47 Advanced Diesel Model Options Now Available for Consumers
October 30, 2019 |
More Newest-Generation Diesel Class 3-8 Trucks on U.S. Roads Nationwide, Delivering Significant Emissions Reductions and Fuel Savings
October 30, 2019 (WASHINGTON) – In the states that comprise EPA Region 5, the newest, cleanest, near-zero-emissions diesel truck technologies now make up 48.6 percent of the diesel-powered commercial vehicles on U.S. roads – from box delivery trucks to 18-wheelers, according to the Diesel Technology Forum’s analysis of 2018-2019 U.S. vehicles in operation data (Class 3-8) provided by IHS Markit.
“As more of America’s commercial trucks rely on the newest, cleanest diesel technologies, greater air quality and fuel savings benefits are being realized by communities across the country,” said Allen Schaeffer, executive director of the Diesel Technology Forum. “As we look to the future where new fuels and technologies may come more into focus, we can’t hit the pause button on progress today. These new findings reinforce the importance of the new generation of diesel in delivering vital societal benefits today in the here-and-now. No technology is as vitally important to achieving current and future goals as advanced technology diesel engines.”
Indiana, one of the Region 5 states, ranks first in the nation for the highest percentage of newest-generation diesel trucks, with 65 percent of the state’s diesel fleet using the newest, cleanest diesel technologies. Indiana also experienced one of the highest growth rates, with the diesel fleet growing 8 percent between Dec. 2017 and July 2019.
Beginning in 2011, all new heavy-duty trucks have been equipped with selective catalytic reduction (SCR) and particulate control technologies. These combine to achieve stringent new U.S. Environmental Protection Agency (EPA) emissions requirements for nitrogen oxide (NOx) emissions of no more than 0.20 grams per brake horsepower hour (g/BHP-hr). This is in addition to particulate matter (PM) emissions levels of no more than 0.01 g/BHP-hr.
Nationwide, the newest, cleanest, near-zero-emissions diesel truck technologies now make up 43 percent of the nearly 11 million diesel-powered commercial vehicles on U.S. roads, according to the Diesel Technology Forum’s analysis of 2018-2019 U.S. vehicles in operation data (Class 3-8) provided by IHS Markit.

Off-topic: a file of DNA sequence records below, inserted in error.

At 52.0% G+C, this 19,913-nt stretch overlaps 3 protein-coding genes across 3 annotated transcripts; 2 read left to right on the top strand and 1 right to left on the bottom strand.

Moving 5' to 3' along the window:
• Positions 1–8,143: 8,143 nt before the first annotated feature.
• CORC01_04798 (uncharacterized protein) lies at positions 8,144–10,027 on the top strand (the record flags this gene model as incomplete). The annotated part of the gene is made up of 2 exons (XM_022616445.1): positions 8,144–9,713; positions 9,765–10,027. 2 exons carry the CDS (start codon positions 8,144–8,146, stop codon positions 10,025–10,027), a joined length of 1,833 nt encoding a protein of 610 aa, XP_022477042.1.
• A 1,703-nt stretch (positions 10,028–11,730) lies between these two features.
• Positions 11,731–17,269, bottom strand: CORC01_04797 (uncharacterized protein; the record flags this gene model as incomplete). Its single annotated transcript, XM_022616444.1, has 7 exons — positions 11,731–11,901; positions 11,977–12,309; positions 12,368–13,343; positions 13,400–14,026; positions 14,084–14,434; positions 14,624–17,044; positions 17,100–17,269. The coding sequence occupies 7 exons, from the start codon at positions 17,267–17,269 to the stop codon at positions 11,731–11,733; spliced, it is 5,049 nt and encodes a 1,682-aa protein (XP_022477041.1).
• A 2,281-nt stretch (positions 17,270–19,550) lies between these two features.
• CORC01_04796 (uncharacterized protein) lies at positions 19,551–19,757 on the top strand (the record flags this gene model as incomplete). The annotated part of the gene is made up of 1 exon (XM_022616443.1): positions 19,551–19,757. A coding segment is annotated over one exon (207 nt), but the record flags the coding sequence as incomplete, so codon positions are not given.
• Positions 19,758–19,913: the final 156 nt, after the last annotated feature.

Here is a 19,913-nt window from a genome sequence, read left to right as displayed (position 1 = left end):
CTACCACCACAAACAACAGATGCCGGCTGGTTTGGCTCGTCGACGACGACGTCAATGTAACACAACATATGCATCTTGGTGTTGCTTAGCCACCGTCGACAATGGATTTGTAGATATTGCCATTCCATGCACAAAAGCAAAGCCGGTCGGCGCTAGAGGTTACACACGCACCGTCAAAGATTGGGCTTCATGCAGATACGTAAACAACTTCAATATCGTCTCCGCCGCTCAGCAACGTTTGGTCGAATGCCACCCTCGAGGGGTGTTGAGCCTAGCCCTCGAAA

Since 2010, these newest-generation diesel trucks have eliminated 126 million tonnes of carbon dioxide (CO2), 18 million tonnes of NOx, and saved 12.4 billion gallons of diesel and 296 million barrels of crude oil. Put into context, the emissions and fuel savings attributable to new-generation diesel engines in commercial trucks equates to making 26 million cars all-electric, achieving carbon sequestration in a forest roughly the size of Texas, or creating a 27,000-turbine wind farm on land four times the size of Washington, D.C.
Since 2007, technologies developed to meet near-zero standards for PM eliminated 1 million tonnes of PM, which is equivalent to eliminating the PM emissions from all U.S. cars for 33 years.
By 2030, thanks to the continued increase of newest-generation diesel-powered vehicles, these savings are projected to grow to 1.3 billion tonnes of CO2, 73 million tonnes of NOx, 4 million tonnes of PM, 130 billion gallons of diesel and 33.1 billion barrels of crude oil.
According to the same dataset from IHS Markit, a total of 17 states are at or above the national average for the percentage of clean diesel Class 3-8 commercial vehicles (All US: 43%), and 15 states are growing their clean diesel fleets faster than the national average (All US: 6.8%). A full state-by-state breakdown is available on the Forum’s website at https://www.dieselforum.org/in-your-state
# # #
About The Diesel Technology Forum
The Diesel Technology Forum is a non-profit organization dedicated to raising awareness about the importance of diesel engines, fuel and technology. Forum members are leaders in clean diesel technology and represent the three key elements of the modern clean-diesel system: advanced engines, vehicles and equipment, cleaner diesel fuel and emissions-control systems. For more information, visit http://www.dieselforum.org.